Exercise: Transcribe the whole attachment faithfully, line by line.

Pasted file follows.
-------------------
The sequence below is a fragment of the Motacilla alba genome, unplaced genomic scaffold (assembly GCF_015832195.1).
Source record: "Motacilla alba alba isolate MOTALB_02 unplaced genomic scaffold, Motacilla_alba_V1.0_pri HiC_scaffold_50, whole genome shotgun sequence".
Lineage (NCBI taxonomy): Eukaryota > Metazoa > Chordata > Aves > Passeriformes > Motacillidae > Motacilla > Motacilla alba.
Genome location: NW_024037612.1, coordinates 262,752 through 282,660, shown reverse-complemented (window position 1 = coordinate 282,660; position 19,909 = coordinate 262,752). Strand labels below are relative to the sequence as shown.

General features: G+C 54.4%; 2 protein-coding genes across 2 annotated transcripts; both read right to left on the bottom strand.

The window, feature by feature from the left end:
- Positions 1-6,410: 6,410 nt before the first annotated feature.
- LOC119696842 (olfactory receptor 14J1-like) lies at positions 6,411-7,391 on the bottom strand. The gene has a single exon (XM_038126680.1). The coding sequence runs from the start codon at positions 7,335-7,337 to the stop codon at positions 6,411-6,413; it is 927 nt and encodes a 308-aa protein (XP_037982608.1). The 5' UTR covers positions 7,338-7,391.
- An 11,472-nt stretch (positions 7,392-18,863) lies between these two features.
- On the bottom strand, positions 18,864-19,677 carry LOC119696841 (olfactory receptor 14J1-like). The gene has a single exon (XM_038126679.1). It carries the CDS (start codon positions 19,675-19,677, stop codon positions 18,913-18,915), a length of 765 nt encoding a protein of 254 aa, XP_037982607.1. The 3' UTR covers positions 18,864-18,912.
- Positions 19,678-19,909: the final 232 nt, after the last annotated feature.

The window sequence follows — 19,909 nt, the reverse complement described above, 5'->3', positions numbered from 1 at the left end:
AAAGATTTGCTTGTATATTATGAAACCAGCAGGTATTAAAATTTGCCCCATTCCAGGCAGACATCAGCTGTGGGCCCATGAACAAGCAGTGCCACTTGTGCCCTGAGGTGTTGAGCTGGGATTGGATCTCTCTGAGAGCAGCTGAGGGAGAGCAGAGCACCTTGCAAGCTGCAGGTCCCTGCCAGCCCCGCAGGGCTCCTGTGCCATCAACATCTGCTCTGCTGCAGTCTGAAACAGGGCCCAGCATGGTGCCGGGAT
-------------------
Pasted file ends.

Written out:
The sequence below is a fragment of the Motacilla alba genome, unplaced genomic scaffold (assembly GCF_015832195.1).
Source record: "Motacilla alba alba isolate MOTALB_02 unplaced genomic scaffold, Motacilla_alba_V1.0_pri HiC_scaffold_50, whole genome shotgun sequence".
Lineage (NCBI taxonomy): Eukaryota > Metazoa > Chordata > Aves > Passeriformes > Motacillidae > Motacilla > Motacilla alba.
Genome location: NW_024037612.1, coordinates 262,752 through 282,660, shown reverse-complemented (window position 1 = coordinate 282,660; position 19,909 = coordinate 262,752). Strand labels below are relative to the sequence as shown.

General features: G+C 54.4%; 2 protein-coding genes across 2 annotated transcripts; both read right to left on the bottom strand.

The window, feature by feature from the left end:
- Positions 1-6,410: 6,410 nt before the first annotated feature.
- LOC119696842 (olfactory receptor 14J1-like) lies at positions 6,411-7,391 on the bottom strand. The gene has a single exon (XM_038126680.1). The coding sequence runs from the start codon at positions 7,335-7,337 to the stop codon at positions 6,411-6,413; it is 927 nt and encodes a 308-aa protein (XP_037982608.1). The 5' UTR covers positions 7,338-7,391.
- An 11,472-nt stretch (positions 7,392-18,863) lies between these two features.
- On the bottom strand, positions 18,864-19,677 carry LOC119696841 (olfactory receptor 14J1-like). The gene has a single exon (XM_038126679.1). It carries the CDS (start codon positions 19,675-19,677, stop codon positions 18,913-18,915), a length of 765 nt encoding a protein of 254 aa, XP_037982607.1. The 3' UTR covers positions 18,864-18,912.
- Positions 19,678-19,909: the final 232 nt, after the last annotated feature.

The window sequence follows — 19,909 nt, the reverse complement described above, 5'->3', positions numbered from 1 at the left end:
AAAGATTTGCTTGTATATTATGAAACCAGCAGGTATTAAAATTTGCCCCATTCCAGGCAGACATCAGCTGTGGGCCCATGAACAAGCAGTGCCACTTGTGCCCTGAGGTGTTGAGCTGGGATTGGATCTCTCTGAGAGCAGCTGAGGGAGAGCAGAGCACCTTGCAAGCTGCAGGTCCCTGCCAGCCCCGCAGGGCTCCTGTGCCATCAACATCTGCTCTGCTGCAGTCTGAAACAGGGCCCAGCATGGTGCCGGGAT